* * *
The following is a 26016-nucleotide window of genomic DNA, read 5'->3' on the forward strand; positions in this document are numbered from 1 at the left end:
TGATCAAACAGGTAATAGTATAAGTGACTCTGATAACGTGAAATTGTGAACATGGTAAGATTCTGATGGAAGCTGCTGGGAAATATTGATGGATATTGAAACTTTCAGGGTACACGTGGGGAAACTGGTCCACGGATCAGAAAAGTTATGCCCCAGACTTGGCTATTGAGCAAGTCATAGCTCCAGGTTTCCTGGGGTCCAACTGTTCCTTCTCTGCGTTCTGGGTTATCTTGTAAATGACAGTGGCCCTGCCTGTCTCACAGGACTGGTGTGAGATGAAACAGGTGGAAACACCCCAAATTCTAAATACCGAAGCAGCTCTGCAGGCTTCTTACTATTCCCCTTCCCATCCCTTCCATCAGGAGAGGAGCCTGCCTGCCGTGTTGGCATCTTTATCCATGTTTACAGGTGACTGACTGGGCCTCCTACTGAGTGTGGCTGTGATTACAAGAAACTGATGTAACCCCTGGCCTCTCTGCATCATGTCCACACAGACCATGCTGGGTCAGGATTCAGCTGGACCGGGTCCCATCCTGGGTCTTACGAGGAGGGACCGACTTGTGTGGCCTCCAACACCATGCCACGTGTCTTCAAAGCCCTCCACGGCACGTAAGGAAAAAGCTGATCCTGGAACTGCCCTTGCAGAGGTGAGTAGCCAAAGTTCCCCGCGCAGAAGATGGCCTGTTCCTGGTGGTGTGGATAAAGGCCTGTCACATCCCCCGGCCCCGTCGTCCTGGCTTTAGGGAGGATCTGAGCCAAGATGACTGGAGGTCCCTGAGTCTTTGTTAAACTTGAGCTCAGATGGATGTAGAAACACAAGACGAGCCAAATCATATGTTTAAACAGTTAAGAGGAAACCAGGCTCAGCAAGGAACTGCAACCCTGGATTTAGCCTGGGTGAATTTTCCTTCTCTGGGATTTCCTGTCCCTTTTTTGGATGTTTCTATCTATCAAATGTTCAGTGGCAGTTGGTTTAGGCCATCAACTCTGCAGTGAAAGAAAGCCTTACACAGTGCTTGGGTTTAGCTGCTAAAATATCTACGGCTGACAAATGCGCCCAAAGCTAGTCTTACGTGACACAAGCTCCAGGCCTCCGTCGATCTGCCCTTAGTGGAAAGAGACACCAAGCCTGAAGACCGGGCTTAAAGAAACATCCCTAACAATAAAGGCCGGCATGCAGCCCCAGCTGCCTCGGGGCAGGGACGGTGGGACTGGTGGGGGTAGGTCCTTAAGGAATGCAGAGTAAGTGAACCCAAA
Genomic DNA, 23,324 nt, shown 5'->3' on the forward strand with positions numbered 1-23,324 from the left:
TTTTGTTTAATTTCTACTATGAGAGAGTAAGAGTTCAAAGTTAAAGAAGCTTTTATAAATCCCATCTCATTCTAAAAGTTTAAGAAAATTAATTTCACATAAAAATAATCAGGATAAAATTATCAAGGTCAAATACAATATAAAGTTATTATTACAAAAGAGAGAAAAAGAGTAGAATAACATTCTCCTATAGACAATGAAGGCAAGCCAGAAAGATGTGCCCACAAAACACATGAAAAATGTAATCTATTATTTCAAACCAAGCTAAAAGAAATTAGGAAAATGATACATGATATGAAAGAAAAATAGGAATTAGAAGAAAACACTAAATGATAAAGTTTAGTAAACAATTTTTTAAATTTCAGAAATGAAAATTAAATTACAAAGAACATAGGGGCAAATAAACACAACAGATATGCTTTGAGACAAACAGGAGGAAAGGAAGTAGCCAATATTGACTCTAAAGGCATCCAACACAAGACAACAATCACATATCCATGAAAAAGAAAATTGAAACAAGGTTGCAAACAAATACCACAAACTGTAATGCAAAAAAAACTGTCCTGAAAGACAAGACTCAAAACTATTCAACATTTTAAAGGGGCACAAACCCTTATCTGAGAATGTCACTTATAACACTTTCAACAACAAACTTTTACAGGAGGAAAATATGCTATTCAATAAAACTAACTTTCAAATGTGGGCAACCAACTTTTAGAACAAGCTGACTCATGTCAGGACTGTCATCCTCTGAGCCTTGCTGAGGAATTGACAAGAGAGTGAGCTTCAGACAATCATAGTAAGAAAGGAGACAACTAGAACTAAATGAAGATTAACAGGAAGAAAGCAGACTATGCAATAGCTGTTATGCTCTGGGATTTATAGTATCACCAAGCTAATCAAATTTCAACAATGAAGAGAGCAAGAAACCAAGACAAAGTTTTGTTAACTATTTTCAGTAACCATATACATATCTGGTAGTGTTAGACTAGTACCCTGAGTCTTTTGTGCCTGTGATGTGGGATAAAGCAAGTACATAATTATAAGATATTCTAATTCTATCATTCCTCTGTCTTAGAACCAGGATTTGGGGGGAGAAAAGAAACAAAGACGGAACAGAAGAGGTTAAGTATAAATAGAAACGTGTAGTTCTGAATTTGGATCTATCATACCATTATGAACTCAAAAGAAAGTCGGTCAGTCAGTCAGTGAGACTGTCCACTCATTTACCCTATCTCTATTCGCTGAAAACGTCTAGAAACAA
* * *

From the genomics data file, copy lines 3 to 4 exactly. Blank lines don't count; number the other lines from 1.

Genomic DNA, 23,324 nt, shown 5'->3' on the forward strand with positions numbered 1-23,324 from the left:
TTTTGTTTAATTTCTACTATGAGAGAGTAAGAGTTCAAAGTTAAAGAAGCTTTTATAAATCCCATCTCATTCTAAAAGTTTAAGAAAATTAATTTCACATAAAAATAATCAGGATAAAATTATCAAGGTCAAATACAATATAAAGTTATTATTACAAAAGAGAGAAAAAGAGTAGAATAACATTCTCCTATAGACAATGAAGGCAAGCCAGAAAGATGTGCCCACAAAACACATGAAAAATGTAATCTATTATTTCAAACCAAGCTAAAAGAAATTAGGAAAATGATACATGATATGAAAGAAAAATAGGAATTAGAAGAAAACACTAAATGATAAAGTTTAGTAAACAATTTTTTAAATTTCAGAAATGAAAATTAAATTACAAAGAACATAGGGGCAAATAAACACAACAGATATGCTTTGAGACAAACAGGAGGAAAGGAAGTAGCCAATATTGACTCTAAAGGCATCCAACACAAGACAACAATCACATATCCATGAAAAAGAAAATTGAAACAAGGTTGCAAACAAATACCACAAACTGTAATGCAAAAAAAACTGTCCTGAAAGACAAGACTCAAAACTATTCAACATTTTAAAGGGGCACAAACCCTTATCTGAGAATGTCACTTATAACACTTTCAACAACAAACTTTTACAGGAGGAAAATATGCTATTCAATAAAACTAACTTTCAAATGTGGGCAACCAACTTTTAGAACAAGCTGACTCATGTCAGGACTGTCATCCTCTGAGCCTTGCTGAGGAATTGACAAGAGAGTGAGCTTCAGACAATCATAGTAAGAAAGGAGACAACTAGAACTAAATGAAGATTAACAGGAAGAAAGCAGACTATGCAATAGCTGTTATGCTCTGGGATTTATAGTATCACCAAGCTAATCAAATTTCAACAATGAAGAGAGCAAGAAACCAAGACAAAGTTTTGTTAACTATTTTCAGTAACCATATACATATCTGGTAGTGTTAGACTAGTACCCTGAGTCTTTTGTGCCTGTGATGTGGGATAAAGCAAGTACATAATTATAAGATATTCTAATTCTATCATTCCTCTGTCTTAGAACCAGGATTTGGGGGGAGAAAAGAAACAAAGACGGAACAGAAGAGGTTAAGTATAAATAGAAACGTGTAGTTCTGAATTTGGATCTATCATACCATTATGAACTCAAAAGAAAGTCGGTCAGTCAGTCAGTGAGACTGTCCACTCATTTACCCTATCTCTATTCGCTGAAAACGTCTAGAAACAA